More Rain and Severe Weather on the Horizon for Northeast and New England

Posted: September 12, 2023 3:49 pm

The end of the astronomical summer will bring another round of heavy rain showers and storms to the Northeast, similar to the weather pattern that has distinguished the season for this part of the county. Another influx of moisture will bring renewed risks of flash flooding to the Northeast and beyond. Here is what you need to know.

Soggy Weather Pattern Continues for New England and Northeast

It has been an exceptionally wet summer for the Northeast and New England. A large portion of New England has seen rainfall amounts up to twice the historical average since June 1. Monday’s downpours triggered localized flash flooding in an area stretching from New Jersey to New Hampshire.

Nearly 5 inches of rain fell in Fitchburg, Massachusetts on Monday afternoon and evening, trapping motorists in their cars and creating sinkholes. The city of Leominster also recorded heavy rainfall in a shorter period of time, prompting officials to declare a state of emergency.

Leominster Mayor Dean Mazzarella said Tuesday morning that local officials had to use hovercrafts and boats to evacuate stranded residents on Monday night. Several nursing homes and a hospital were left without power because of the floodwaters rushing through the downtown area.

Located to the northwest of Boston, Leominster is home to about 44,000 people. The mayor confirmed that the city recorded about 11 inches of rain in a period of seven hours late Monday. The Barrett Park Pond Dam was put on code red as authorities warned that it could break. Area schools were closed on Tuesday so that they could be used as emergency shelters.

While Leominster will get a break from the rain on Tuesday, more moisture is in the forecast beginning late Wednesday and continuing through Thursday.

New York City also got in on this heavy rain, recording nearly an inch of rain in one hour on Monday evening in Central Park. This amount of precipitation quickly overwhelmed some of the streets, complicating the evening rush hour.

Monday’s rain event was a continuation of the soggy weekend. For instance, Scranton, Pennsylvania saw about 4 inches of rain fall over a period of just a few hours. The flash flooding is being blamed for a death of a woman in Lackawanna County, Pennsylvania who drowned trying to get out of her vehicle.

Wednesday’s Forecast Calls for More Rain and Chance of Severe Weather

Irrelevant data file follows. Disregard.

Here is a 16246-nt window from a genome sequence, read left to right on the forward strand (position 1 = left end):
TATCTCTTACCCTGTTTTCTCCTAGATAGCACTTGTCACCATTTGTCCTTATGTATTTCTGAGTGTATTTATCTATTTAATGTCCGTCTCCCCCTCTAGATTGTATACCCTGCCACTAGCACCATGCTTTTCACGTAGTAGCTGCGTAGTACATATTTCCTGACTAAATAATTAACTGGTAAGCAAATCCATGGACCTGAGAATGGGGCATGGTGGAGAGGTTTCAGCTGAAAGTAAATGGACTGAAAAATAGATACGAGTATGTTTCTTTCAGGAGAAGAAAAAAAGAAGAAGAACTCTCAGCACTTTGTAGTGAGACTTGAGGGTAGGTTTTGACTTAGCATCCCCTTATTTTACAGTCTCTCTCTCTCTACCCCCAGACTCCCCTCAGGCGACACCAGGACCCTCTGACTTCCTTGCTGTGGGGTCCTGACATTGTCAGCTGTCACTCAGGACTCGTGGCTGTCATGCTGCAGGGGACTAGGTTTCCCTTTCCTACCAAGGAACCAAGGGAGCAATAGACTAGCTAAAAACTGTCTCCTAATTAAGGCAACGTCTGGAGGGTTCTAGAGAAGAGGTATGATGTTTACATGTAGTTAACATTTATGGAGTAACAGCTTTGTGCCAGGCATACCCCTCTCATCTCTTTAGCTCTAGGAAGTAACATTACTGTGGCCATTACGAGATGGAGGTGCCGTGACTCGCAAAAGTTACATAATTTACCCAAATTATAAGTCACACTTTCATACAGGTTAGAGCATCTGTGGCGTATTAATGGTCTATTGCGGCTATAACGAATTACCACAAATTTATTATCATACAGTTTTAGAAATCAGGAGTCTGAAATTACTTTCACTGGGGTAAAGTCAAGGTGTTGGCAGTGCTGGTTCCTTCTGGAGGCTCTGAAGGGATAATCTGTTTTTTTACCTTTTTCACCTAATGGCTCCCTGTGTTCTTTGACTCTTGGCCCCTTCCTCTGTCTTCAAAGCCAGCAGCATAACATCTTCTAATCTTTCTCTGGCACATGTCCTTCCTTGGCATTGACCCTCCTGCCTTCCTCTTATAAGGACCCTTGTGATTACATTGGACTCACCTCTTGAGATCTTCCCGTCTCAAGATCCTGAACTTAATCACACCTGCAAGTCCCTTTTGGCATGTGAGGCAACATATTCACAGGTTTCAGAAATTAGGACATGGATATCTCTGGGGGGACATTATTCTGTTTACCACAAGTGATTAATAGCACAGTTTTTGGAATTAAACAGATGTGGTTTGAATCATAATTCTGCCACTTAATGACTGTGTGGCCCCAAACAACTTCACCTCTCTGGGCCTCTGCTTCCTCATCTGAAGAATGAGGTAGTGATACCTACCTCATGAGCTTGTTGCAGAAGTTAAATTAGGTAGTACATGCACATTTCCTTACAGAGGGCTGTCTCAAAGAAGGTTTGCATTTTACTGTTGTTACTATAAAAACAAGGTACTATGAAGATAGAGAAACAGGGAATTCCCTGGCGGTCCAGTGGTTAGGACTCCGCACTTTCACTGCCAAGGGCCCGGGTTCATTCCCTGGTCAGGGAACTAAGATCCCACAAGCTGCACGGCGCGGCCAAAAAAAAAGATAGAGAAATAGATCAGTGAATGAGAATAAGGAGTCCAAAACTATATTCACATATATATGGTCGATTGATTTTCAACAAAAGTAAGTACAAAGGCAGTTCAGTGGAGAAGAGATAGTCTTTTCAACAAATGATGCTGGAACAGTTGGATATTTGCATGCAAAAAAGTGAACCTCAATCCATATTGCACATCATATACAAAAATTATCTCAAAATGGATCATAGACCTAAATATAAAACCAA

Although Tuesday will be relatively calm, another round of moisture is headed toward the region on Wednesday thanks to the arrival of a cool front. The rain will fire up along the busy Interstate 95 corridor from New England and down into the mid-Atlantic.

Showers and locally severe thunderstorms are forecast to arrive ahead of the front beginning in Ohio and western Pennsylvania before moving into western portions of New York, West Virginia, Maryland, and Virginia. This weather maker could get going as early as Tuesday night in this region.

By Wednesday morning, the storms and heavy rain will impact parts of central Pennsylvania and into New York state. Philadelphia could be in store for a rocky morning commute as the storms fire up in this corner of the Keystone State. These storm cells are predicted to usher in strong winds and heavy downpours capable of triggering flash flooding.

The normal heating of the afternoon hours will produce widespread rain showers and storms throughout much of the mid-Atlantic and into the southern portions of New England later in the day Wednesday. Forecasters are warning that these storms could be enough to cause travel delays both on the ground and in the air. Airport ground stops could create significant backups in the region’s major airline hubs.

Heavy Rain, Threat of Tornadoes, and Cooler Temperatures All in the Cards

The current forecast is calling for 1 to 3 inches of rain in just a few hours. Rain of this magnitude is a precursor for flash flooding in small streams and across roadways. This is particularly true because of the typical low evaporation rates during this time of the year.

Tornadoes are another risk that the region will be facing on Wednesday afternoon and evening. The greatest threat of these twisters will be in a zone from New York’s Hudson Valley up through Connecticut and into central Massachusetts.

Cooler temperatures will push in behind the rain showers. The temperatures will drop significantly across the Midwest on Thursday and Friday before pushing eastward. The difference in the overnight lows will be the most noticeable with some parts of the Appalachians seeing readings fall into the 40s by the end of the week. The cities along the Interstate 95 corridor are likely to see overnight lows in the mid 50s and low 60s.

Impacts of Hurricane Lee on Forecast

There is also a great likelihood that eastern New England and the mid-Atlantic coast could see the impacts of Hurricane Lee by the end of the week and into the weekend. While the U.S. is not expected to see a direct hit from this major hurricane, the size of the feature could result in rain, storm surge, and high winds hitting New England.

The current forecast models indicate that Lee will make landfall in Nova Scotia in Atlantic Canada. However, eastern Massachusetts and eastern Maine could see significant impacts from this storm in the form of torrential rain and strong wind gusts. Be sure to keep an eye on the track of this storm as it continues its journey to the north in the Atlantic Ocean.

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